Clapping may be as easy as putting one’s hands together, but
it’s not as innocent as it seems.
Clapping may be as easy as putting one’s hands together, but it’s not as innocent as it seems.
It’s against courtroom decorum, has prompted some schools to ask their students to raise their hands and wiggle their fingers in silent support and created a stir at an Oct. 4 Gilroy City Council study session on the high-speed rail.
As 12 individuals took the stand against the policies of the California High-Speed Rail Authority, the public clapped feverishly.
“Refrain from clapping because when it comes time for booing we don’t want any booing,” said Mayor Al Pinheiro, lightly tapping his gavel.
But soon enough, another speaker got the crowd clapping against the proposed $45-billion, 800-mile bullet train system slated to begin full operation in 2020 with a major stop in Gilroy.
The Council meeting concluded with an agenda item to look at approving a “vote of no confidence,” to show Gilroy does not agree with the HSRA. It was a widely-favored conclusion – judging by the public’s applause.
Councilmembers say the “vote of no confidence” motion did not arise from public discontent at the meeting, and Councilwoman Cat Tucker said she brought the subject up previously. But Judy Koriansky, a New York clinical psychologist, said clapping can sway a vote.
“Public responses at a public forum are often not a real barometer of the general public’s sentiment as they are not a scientifically representative sample of all people’s opinions,” she said. “Policymakers and the public can be too easily swayed by others clapping, and (can be) given a false impression of general approval.”
Some would argue clapping is a fundamental freedom of expression, so why should anyone be stopped from clapping at a meeting?
Some in the Council say clapping can disrupt and extend the session while actually limiting expression. They also say clapping can easily lead to booing, and may intimidate some from speaking.
Yvonne Sheets-Saucedo, who usually attends meetings concerning the high-speed rail, said clapping gives the Council valuable information about what their constituents want.
“(Clapping) can be a useful barometer for elected officials to get a read on issues,” she said. “Most people are not comfortable making public comments, so clapping or booing allows them to express basic support or opposition.”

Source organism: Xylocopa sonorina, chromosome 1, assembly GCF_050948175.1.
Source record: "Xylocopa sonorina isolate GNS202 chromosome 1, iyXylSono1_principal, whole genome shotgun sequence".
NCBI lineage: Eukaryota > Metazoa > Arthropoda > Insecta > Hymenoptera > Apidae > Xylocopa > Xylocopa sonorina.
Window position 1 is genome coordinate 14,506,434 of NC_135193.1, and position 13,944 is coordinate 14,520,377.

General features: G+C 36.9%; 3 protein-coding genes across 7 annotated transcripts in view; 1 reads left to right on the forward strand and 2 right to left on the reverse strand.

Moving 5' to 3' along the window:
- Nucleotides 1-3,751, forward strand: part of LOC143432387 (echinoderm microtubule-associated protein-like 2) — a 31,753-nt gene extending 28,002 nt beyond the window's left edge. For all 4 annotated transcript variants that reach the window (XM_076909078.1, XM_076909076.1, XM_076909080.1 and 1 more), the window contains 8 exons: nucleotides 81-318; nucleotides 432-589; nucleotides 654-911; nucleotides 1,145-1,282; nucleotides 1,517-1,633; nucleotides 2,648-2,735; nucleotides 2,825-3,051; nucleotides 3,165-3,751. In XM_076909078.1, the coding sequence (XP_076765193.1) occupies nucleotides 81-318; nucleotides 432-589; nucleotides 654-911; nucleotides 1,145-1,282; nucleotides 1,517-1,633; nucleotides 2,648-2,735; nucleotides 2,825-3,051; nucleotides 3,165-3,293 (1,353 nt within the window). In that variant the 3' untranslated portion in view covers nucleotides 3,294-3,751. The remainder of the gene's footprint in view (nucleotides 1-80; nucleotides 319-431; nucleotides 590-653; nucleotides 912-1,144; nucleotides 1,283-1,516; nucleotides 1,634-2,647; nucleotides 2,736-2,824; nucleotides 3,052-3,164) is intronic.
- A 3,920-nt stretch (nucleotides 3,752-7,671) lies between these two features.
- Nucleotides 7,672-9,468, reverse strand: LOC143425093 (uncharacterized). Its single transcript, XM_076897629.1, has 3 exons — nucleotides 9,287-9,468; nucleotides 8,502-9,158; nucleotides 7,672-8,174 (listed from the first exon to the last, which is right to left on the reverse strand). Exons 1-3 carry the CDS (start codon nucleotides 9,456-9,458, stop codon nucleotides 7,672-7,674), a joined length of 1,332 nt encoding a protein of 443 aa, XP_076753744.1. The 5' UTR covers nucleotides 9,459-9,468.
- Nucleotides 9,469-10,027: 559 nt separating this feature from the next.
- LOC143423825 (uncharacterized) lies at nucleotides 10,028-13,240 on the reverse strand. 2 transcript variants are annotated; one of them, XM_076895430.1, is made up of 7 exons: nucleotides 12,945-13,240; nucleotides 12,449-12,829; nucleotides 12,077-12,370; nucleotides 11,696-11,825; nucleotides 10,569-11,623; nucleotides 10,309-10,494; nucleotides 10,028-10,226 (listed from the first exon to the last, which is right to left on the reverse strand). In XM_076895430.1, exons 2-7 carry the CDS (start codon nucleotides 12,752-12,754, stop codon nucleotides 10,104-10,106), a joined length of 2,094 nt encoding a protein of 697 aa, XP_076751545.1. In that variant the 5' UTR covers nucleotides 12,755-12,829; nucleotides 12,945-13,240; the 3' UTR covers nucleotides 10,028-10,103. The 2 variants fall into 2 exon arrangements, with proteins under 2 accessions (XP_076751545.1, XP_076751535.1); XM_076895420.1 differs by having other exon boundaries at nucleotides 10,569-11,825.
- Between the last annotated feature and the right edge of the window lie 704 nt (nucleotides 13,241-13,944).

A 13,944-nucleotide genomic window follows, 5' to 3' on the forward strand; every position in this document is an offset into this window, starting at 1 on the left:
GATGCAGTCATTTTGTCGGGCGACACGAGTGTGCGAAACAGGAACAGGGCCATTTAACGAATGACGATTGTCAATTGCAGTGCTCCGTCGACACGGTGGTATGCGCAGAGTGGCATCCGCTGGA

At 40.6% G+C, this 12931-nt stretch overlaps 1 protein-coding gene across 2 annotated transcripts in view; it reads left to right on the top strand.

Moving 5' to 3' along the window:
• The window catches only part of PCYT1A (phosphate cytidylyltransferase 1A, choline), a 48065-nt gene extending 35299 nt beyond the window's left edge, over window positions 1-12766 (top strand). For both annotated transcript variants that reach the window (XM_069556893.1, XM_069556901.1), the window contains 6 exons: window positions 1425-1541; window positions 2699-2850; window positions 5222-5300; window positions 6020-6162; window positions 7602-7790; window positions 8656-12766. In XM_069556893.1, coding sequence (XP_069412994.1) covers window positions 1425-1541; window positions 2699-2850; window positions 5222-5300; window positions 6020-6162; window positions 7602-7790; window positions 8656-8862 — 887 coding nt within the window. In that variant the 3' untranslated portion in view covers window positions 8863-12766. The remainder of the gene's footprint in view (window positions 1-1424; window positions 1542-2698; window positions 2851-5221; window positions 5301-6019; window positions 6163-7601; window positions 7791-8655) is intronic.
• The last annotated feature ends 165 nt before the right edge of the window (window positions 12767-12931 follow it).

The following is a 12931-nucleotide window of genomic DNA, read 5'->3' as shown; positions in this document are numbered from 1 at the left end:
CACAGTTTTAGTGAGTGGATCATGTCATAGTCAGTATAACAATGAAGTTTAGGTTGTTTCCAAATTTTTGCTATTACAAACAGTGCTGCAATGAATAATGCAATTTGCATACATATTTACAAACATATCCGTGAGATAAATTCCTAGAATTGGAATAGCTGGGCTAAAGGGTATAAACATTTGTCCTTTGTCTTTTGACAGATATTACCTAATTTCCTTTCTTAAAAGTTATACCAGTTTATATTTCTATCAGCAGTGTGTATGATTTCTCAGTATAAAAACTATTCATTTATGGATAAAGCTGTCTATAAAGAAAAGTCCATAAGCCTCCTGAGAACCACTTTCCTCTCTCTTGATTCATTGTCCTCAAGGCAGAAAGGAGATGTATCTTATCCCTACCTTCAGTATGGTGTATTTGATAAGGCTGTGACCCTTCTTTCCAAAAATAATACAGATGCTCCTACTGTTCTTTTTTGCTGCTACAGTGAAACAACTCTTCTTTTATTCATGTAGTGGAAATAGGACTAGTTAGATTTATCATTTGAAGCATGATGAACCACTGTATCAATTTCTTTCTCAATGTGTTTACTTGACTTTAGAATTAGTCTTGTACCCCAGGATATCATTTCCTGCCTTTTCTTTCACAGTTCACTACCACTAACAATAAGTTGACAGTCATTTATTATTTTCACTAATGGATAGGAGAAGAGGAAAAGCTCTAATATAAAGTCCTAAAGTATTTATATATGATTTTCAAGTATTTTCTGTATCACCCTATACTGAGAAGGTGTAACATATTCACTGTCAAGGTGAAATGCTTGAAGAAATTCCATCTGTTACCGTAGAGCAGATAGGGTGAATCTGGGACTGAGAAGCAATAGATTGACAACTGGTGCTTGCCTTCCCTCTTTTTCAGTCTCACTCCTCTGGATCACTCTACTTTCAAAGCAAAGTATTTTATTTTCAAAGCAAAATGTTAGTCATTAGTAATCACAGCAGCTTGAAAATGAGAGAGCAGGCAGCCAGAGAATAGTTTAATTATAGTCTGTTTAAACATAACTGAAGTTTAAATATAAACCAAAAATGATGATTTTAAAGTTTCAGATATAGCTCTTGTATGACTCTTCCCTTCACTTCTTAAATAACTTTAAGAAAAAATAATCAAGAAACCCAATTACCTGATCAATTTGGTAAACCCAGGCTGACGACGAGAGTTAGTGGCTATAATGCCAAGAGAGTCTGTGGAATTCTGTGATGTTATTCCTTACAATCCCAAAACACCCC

Although clapping can be gauge for public opinion, Koriansky warns its readings may be wrong.
“There may be dissenters who need to be heard, and aside from real protesters, the public is sometimes intimidated or hesitant to boo publicly, giving policymakers the wrong impression,” she said. “People ‘follow the leader’ and copy others’ attitudes and behavior even if they really don’t agree.”
Councilman Dion Bracco, whose anti-HSRA sentiments got plenty of applause at the session, said clapping may actually hold back freedom of expression for others.
“You run a real risk, because what if someone disagrees? (The public) may be afraid to go talk because they might be booed,” he said. “Most people have a hard time getting up in front of us anyway.”
Councilman and lawyer Perry Woodward mentioned clapping is frowned upon in courtrooms, and believes the City Council plays a similar role to a judge or jury.
“I don’t think it’s consistent with decorum. If you clap or boo in a courtroom, your freedom of expression argument won’t get you very far,” Woodward said.
Bracco said clapping may limit the time allotted for public comments at a meeting.
“It’s up to the mayor, but when you have 25 to 30 speakers, if you have clapping after every one, you’re going to have an hour after each meeting,” he said. “Other people won’t have time to speak.”
The Oct. 4 City Council meeting ran for four hours and ended at 10:30 p.m.
Bracco goes further in saying he would want clapping restricted or to allocate a time for it toward the end of the session.
“If you allow clapping you have to allow booing,” he said, “and I would feel really bad if (a public speaker) got booed.”
Pinheiro said he wouldn’t consider banning clapping at City Council meetings, and judges the issue on a case-by-case basis.
“We’re going to stick with the approach that we have,” he said. “I’m the guy who’s in charge of the meeting and I’m going to carry on the meeting the way I do it best. Sometimes I let people go a little bit longer when speaking, because their subject is delicate.”
Pinheiro said he’s never gotten a complaint about the way he handles clapping at meetings.
“We’ve been doing this for as long as I’ve been mayor and I’ve never had anyone tell me I don’t allow them to clap.”